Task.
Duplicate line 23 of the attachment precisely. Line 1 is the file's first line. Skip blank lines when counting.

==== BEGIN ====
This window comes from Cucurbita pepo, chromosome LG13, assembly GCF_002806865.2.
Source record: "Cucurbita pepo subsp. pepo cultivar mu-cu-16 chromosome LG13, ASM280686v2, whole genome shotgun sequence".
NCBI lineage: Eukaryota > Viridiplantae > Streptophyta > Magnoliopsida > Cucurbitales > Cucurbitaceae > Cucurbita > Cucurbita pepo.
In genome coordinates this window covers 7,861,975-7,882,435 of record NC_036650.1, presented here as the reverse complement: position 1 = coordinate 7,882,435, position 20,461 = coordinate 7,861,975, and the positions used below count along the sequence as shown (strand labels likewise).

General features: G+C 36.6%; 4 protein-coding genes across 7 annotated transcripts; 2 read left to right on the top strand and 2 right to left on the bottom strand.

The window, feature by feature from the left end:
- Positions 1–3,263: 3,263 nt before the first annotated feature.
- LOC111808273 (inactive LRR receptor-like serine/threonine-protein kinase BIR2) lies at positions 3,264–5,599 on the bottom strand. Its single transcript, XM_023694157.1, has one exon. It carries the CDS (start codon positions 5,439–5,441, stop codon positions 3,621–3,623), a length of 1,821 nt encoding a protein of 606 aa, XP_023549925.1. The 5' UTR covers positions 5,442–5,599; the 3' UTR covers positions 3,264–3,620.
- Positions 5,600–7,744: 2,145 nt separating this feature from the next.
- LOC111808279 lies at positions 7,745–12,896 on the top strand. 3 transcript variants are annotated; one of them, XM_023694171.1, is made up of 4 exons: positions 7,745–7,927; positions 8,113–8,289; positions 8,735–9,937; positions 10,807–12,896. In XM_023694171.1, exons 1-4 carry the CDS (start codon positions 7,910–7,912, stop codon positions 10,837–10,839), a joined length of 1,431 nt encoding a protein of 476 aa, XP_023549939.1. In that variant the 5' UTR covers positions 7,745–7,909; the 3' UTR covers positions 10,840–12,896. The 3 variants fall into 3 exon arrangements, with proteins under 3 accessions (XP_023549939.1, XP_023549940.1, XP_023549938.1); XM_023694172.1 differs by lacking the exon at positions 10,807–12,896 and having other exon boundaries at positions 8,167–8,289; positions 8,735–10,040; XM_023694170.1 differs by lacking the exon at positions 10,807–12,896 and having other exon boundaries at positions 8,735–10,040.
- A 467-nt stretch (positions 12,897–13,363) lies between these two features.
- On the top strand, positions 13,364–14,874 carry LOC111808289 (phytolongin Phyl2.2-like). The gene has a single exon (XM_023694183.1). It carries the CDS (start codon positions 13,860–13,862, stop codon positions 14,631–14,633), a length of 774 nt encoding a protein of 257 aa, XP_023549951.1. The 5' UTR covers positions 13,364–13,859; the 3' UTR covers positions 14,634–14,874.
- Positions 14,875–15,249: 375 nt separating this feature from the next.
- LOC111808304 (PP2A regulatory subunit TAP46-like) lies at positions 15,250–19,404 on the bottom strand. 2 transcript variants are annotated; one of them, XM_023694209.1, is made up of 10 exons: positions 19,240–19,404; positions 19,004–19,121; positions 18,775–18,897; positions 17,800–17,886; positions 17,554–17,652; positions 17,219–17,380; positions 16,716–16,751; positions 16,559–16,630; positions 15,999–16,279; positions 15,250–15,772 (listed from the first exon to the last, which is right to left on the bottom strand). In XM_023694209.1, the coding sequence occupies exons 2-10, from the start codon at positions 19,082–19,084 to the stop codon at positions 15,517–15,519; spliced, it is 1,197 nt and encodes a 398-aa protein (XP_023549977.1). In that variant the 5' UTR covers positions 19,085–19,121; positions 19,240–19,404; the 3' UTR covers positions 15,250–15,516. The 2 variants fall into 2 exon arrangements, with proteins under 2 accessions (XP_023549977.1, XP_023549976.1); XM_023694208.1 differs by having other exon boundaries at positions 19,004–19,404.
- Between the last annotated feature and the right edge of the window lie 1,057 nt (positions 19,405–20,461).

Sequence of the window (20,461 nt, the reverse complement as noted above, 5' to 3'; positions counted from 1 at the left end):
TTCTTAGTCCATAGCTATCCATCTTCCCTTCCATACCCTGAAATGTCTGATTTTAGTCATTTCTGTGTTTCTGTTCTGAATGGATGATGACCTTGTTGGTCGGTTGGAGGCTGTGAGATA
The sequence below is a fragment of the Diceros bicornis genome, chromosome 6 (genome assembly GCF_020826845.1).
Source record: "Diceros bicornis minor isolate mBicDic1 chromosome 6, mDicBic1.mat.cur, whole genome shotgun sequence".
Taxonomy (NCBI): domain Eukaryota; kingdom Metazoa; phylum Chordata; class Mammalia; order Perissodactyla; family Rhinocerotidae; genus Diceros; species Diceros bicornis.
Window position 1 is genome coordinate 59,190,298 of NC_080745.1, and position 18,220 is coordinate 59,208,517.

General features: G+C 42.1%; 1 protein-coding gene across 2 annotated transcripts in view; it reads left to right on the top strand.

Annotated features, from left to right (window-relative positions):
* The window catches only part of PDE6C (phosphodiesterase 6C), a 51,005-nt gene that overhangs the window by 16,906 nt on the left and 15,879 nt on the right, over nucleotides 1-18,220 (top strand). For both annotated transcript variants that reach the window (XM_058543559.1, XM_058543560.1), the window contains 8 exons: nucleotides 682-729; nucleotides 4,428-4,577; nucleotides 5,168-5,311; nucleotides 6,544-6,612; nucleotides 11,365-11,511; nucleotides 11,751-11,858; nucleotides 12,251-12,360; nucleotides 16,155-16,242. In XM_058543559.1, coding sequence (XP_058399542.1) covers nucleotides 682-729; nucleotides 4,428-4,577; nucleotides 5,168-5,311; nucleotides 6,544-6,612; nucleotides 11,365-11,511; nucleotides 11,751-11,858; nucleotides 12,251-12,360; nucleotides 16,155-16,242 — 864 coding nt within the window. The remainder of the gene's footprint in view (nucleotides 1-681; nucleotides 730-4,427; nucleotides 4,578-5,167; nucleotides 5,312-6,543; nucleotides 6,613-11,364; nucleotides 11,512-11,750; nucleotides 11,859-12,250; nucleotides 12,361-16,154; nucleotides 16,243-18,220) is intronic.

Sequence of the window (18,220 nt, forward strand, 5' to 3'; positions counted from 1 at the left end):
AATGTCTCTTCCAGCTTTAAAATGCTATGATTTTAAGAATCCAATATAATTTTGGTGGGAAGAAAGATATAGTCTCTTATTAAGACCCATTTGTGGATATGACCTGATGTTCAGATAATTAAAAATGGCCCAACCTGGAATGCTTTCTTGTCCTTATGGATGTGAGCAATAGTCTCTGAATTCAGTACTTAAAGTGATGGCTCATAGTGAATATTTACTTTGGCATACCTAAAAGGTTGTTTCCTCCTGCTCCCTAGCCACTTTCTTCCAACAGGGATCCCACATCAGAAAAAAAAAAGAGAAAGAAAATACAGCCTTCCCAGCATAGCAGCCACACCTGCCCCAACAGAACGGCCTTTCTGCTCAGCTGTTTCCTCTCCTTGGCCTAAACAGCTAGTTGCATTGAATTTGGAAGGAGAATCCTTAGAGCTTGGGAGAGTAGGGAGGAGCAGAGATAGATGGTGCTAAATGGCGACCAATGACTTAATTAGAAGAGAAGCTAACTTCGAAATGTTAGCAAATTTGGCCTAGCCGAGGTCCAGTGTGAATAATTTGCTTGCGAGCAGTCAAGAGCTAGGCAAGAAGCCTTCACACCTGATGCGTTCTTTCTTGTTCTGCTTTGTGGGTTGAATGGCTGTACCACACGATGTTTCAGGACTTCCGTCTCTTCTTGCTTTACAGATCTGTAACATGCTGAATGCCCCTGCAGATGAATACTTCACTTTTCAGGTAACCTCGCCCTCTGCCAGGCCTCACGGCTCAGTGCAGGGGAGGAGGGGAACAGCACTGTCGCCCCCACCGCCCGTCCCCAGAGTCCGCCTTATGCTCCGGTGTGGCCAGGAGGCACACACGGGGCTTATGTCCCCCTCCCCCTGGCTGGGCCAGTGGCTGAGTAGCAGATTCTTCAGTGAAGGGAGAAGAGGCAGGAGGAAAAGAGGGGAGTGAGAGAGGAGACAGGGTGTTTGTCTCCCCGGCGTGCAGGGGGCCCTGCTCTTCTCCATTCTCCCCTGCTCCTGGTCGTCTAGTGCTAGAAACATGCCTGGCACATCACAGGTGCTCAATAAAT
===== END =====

Annotated features, from left to right (window-relative positions):